Knowledge of dispersal patterns of ascospores and conidia is important for assessing the risk of infection from nearby infested blueberry plantings or wild Vaccinium species. Dr. Scherm’s research group recorded gradients of primary and secondary infection from inoculum point sources to understand the contribution to disease spread by different dispersal mechanisms and determine the potential for long-distance spread. As expected, primary infection gradients were longer downwind than upwind, demonstrating the dominant role of wind for ascospore dispersal. However, secondary infection gradients were longer upwind, suggesting that factors other than wind are important in conidial dispersal. This could include dispersal by bees, which have been shown previously to harbor conidia of M. vaccinii-corymbosi. A key role of pollinators in conidial dispersal, along with evidence for upwind foraging preferences of bees, could explain these longer upwind gradients.
M. vaccinii-corymbosi is one of the few fungal plant pathogens capable of infecting open flowers via the gynoecial pathway. Innovative research in Dr. Scherm’s laboratory documented that both flower age and the timing and sequence of inoculation and pollination affect infection. Infection decreased significantly with flower age and by application of pollen at least one day before inoculation. Stigmatic xudates from blueberry flowers was shown to strongly enhance conidial germination. The extent to which conidia–pistil interactions during flower infection mimic processes that occur during pollination and fertilization is currently under investigation.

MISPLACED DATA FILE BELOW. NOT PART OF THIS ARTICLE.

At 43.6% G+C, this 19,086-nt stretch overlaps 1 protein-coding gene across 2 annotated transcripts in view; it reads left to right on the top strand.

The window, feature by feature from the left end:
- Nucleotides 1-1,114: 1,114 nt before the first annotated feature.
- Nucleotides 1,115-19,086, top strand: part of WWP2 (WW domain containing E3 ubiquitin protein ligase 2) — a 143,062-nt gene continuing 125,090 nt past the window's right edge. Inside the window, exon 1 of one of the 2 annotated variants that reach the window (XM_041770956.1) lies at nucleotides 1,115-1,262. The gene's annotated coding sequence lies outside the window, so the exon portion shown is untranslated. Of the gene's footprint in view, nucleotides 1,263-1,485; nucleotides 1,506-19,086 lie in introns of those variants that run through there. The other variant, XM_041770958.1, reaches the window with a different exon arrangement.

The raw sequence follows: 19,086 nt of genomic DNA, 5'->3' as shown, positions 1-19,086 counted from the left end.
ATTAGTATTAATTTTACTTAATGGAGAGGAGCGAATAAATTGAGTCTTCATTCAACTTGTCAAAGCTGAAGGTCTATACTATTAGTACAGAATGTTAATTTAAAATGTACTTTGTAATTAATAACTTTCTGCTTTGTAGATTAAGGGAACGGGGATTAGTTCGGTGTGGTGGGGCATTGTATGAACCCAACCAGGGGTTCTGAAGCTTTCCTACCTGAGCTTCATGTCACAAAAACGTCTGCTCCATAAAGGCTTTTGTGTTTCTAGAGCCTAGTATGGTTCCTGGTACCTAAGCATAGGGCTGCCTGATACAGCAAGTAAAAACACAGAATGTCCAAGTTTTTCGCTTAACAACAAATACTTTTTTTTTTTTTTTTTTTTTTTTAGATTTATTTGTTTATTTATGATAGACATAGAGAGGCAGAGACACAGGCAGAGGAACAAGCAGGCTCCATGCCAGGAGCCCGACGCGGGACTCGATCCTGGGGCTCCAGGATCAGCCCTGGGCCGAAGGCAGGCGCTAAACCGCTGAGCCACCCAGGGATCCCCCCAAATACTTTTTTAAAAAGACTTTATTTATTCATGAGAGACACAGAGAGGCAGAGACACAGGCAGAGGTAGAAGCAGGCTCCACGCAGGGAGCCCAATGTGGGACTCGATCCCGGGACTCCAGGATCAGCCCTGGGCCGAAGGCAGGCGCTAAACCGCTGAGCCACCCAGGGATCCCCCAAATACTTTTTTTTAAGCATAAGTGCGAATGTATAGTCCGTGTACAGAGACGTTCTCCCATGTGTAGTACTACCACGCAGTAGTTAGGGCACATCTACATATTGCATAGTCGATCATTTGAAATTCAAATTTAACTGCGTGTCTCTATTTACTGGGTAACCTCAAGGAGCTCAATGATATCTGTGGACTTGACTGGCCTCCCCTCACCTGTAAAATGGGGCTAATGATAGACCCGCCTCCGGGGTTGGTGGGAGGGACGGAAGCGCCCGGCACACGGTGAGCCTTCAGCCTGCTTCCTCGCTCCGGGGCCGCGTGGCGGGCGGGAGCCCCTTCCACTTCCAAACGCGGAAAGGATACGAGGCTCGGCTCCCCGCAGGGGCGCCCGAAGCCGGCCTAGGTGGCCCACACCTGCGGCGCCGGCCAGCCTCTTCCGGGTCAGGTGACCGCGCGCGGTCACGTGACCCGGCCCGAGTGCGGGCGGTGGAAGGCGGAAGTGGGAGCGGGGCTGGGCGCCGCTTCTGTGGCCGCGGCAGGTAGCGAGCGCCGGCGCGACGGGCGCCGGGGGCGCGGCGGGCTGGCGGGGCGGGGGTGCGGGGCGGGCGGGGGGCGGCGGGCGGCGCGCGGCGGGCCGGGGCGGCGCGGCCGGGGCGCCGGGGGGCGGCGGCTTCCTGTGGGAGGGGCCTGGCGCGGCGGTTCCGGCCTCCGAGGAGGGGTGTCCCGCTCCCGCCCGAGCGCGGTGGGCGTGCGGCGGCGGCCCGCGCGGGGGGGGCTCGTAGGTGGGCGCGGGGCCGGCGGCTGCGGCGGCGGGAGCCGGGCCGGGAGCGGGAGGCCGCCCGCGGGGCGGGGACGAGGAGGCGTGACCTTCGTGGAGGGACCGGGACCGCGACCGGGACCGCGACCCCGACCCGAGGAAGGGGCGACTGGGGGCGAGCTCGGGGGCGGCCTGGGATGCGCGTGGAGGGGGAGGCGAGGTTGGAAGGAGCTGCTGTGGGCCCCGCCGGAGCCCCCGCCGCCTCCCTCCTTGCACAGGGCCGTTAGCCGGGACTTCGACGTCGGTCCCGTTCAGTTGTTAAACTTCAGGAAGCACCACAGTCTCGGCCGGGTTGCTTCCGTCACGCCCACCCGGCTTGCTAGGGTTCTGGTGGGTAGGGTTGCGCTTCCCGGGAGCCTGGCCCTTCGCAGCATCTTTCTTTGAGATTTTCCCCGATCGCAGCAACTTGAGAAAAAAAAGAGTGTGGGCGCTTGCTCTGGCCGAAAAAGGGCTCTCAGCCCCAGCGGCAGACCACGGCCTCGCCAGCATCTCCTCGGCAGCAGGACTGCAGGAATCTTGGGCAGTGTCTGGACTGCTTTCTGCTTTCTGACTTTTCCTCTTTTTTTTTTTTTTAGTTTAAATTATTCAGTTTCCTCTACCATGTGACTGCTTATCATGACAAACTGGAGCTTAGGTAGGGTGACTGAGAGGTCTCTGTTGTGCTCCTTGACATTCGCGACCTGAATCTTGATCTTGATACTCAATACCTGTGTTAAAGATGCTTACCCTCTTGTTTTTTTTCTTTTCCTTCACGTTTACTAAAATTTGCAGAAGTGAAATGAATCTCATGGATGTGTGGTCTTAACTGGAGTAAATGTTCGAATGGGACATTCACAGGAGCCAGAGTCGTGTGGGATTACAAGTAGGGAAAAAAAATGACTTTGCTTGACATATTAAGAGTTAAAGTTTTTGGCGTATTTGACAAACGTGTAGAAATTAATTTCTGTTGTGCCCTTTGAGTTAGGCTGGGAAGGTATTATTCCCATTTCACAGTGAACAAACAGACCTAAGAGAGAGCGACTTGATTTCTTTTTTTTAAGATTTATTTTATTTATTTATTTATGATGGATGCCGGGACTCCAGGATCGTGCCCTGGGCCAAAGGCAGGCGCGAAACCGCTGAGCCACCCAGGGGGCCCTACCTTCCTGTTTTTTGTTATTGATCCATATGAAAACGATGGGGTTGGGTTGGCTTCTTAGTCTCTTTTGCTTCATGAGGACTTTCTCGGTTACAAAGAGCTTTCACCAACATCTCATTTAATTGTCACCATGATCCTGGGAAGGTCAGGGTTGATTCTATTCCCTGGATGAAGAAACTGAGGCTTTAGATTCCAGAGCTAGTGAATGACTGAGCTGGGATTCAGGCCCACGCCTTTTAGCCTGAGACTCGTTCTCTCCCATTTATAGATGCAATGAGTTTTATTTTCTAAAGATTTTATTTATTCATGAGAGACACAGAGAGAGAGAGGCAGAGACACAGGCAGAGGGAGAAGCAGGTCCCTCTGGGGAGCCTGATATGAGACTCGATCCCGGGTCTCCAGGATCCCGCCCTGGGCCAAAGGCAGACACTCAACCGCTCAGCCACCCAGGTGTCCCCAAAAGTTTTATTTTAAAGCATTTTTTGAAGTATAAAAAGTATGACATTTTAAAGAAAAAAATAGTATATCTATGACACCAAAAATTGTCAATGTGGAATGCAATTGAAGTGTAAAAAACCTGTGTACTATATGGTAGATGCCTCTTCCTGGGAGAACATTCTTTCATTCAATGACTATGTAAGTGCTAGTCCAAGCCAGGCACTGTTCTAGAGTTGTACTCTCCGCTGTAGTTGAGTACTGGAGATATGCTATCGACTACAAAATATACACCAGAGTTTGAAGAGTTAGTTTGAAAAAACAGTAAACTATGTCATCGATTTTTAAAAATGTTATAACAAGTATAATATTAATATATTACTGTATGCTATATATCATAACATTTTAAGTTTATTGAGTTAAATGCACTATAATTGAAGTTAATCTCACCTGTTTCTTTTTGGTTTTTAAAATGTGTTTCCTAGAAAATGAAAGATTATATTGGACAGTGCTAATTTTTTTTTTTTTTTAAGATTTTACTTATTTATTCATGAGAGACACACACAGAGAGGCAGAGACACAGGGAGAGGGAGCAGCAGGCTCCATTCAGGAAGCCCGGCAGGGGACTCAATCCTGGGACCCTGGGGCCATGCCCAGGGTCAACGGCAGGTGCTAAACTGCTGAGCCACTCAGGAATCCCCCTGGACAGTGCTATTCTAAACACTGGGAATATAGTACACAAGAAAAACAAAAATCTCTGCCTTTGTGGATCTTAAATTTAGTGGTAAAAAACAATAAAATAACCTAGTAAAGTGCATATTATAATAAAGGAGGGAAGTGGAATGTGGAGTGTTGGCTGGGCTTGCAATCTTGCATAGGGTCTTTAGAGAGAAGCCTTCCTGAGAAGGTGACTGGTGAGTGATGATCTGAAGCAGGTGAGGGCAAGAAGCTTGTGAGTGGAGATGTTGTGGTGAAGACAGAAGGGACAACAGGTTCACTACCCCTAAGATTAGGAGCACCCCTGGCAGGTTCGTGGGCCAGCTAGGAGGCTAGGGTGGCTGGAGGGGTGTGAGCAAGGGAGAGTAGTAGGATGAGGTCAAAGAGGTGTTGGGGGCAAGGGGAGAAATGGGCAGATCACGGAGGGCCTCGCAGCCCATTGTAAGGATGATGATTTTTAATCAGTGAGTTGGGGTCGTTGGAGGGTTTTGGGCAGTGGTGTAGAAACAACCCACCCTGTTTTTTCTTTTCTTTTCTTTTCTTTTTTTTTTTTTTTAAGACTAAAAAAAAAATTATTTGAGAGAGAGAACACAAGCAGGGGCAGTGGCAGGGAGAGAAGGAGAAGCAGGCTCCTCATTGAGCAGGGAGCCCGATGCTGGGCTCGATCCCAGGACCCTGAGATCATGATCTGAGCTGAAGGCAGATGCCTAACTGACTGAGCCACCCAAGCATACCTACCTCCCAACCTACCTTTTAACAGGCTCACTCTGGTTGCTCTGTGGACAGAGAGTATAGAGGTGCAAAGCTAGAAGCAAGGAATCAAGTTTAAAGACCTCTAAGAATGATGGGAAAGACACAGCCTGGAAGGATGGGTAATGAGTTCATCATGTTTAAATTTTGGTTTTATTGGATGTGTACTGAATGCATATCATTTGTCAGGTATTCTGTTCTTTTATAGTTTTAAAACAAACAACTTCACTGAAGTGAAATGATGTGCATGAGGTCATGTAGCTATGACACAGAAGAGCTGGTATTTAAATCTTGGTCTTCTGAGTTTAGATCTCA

Mechanical harvesting and sorting procedures do not effectively separate infected from healthy fruit. Because of a near-zero tolerance for mummified fruit, fruit loads harboring even low numbers of pseudosclerotia are appraised at lower quality grades, resulting in severe economic penalties to producers. To improve estimates of disease incidence in fruit loads, a new method to detect and enumerate pseudosclerotia was evaluated. The method consisted of visual symptom assessment of intact fruit using a comprehensive pictorial key describing symptoms. This method was considerably more accurate and precise compared with previous methods. In addition, a sequential sampling plan was derived to calculate the minimum number of samples needed to accurately determine disease incidence with minimum expenditure of time.
Dr. Scherm has served as an associate editor for Phytopathology and Plant Disease and is presently the editor-in-chief of Phytopathology. He has also served as a member of several committees of APS and as a panel member or reviewer for several national and international grant programs. In addition, he currently teaches an undergraduate course in introductory plant pathology and a graduate course in advanced disease management. Dr. Scherm’s productivity, the significance of his publications, and his society contributions well qualify him as this year’s recipient of the Lee M. Hutchins Award.